Net loss for the 3 months ended September 30, 2013, was $5.6 million, or $0.10 per share, compared to a net loss of $3.4 million, or $0.12 per share, for the 3 months ended September 30, 2012. The difference reflects the increases in R&D and G&A expenses over the 2012 third quarter, the decrease in revenue from the prior year period and the impact of $871,000 in income from the change in the fair value of our warrant liabilities, which was recognized in the third quarter of 2012.

As of September 30, 2013, we had cash and cash equivalents of $17.8 million, compared to $25.5 million at December 31, 2012. In October, we put in place a new equity facility with Aspire Capital to replace our prior 2-year agreement. Under the new agreement, we have the right to sell up to $25 million in shares of common stock to Aspire Capital under certain conditions over a 2-year period. The agreement represents an additional tool for us accessing capital to complement business collaboration grants and traditional fundraising, and as such, provides us with added financial strength and flexibility.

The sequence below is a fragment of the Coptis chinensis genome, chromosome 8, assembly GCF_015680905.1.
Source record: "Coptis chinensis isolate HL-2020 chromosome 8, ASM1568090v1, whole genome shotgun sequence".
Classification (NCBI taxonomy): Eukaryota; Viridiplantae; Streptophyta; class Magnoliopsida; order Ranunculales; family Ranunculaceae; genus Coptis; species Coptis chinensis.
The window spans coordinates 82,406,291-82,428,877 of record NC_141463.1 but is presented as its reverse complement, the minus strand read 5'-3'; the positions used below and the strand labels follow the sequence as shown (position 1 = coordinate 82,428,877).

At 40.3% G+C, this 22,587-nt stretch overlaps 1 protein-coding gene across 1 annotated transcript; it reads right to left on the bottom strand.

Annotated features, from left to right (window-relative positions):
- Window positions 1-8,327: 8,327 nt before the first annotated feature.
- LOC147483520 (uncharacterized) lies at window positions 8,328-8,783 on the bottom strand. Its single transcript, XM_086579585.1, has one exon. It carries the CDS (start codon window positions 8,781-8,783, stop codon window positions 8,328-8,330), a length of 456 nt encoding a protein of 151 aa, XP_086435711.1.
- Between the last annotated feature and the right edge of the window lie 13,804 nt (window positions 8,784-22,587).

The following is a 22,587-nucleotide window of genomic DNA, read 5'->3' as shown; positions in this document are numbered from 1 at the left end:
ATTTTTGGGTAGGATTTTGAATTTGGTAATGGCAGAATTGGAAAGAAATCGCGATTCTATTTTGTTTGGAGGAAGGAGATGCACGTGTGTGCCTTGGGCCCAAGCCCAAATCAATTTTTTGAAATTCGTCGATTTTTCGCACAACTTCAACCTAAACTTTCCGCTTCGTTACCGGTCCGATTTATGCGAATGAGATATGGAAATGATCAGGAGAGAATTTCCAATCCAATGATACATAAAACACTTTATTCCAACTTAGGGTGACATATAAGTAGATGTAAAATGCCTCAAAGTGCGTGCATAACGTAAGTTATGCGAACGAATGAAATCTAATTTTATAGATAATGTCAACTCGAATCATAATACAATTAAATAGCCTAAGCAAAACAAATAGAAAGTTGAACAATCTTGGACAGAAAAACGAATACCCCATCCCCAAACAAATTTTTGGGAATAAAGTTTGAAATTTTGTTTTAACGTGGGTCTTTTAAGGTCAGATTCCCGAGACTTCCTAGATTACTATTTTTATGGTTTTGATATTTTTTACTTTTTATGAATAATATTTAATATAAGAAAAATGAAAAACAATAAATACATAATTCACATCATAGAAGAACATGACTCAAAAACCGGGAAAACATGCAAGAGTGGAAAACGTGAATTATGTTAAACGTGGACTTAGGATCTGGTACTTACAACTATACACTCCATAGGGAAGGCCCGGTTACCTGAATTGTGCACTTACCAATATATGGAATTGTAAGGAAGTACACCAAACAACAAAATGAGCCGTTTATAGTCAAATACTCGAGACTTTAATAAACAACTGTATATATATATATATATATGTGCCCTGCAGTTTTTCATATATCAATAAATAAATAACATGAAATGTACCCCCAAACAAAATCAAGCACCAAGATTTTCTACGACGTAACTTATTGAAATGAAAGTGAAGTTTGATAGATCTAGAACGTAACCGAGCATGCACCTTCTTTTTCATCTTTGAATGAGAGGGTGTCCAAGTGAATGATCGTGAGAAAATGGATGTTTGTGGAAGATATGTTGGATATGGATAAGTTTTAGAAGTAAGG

With that, I like to turn the call over to Gil for a corporate update. Gil?

Gil Van Bokkelen

Thanks, B.J., and good afternoon, everyone. Athersys is committed to developing proprietary therapeutics that have the potential to address significant areas of unmet medical need and that also have the potential to create substantial value for our shareholders. Our current work is primarily focused on conditions where a growing body of data suggest that MultiStem, our patented allogeneic stem cell product, has particular relevance and clinical potential. Current regenerative medicine programs are focused on developing MultiStem for the treatment of inflammatory and immune disorders, neurological conditions, cardiovascular disease and other areas where standard of care is limited and significant medical needs exist.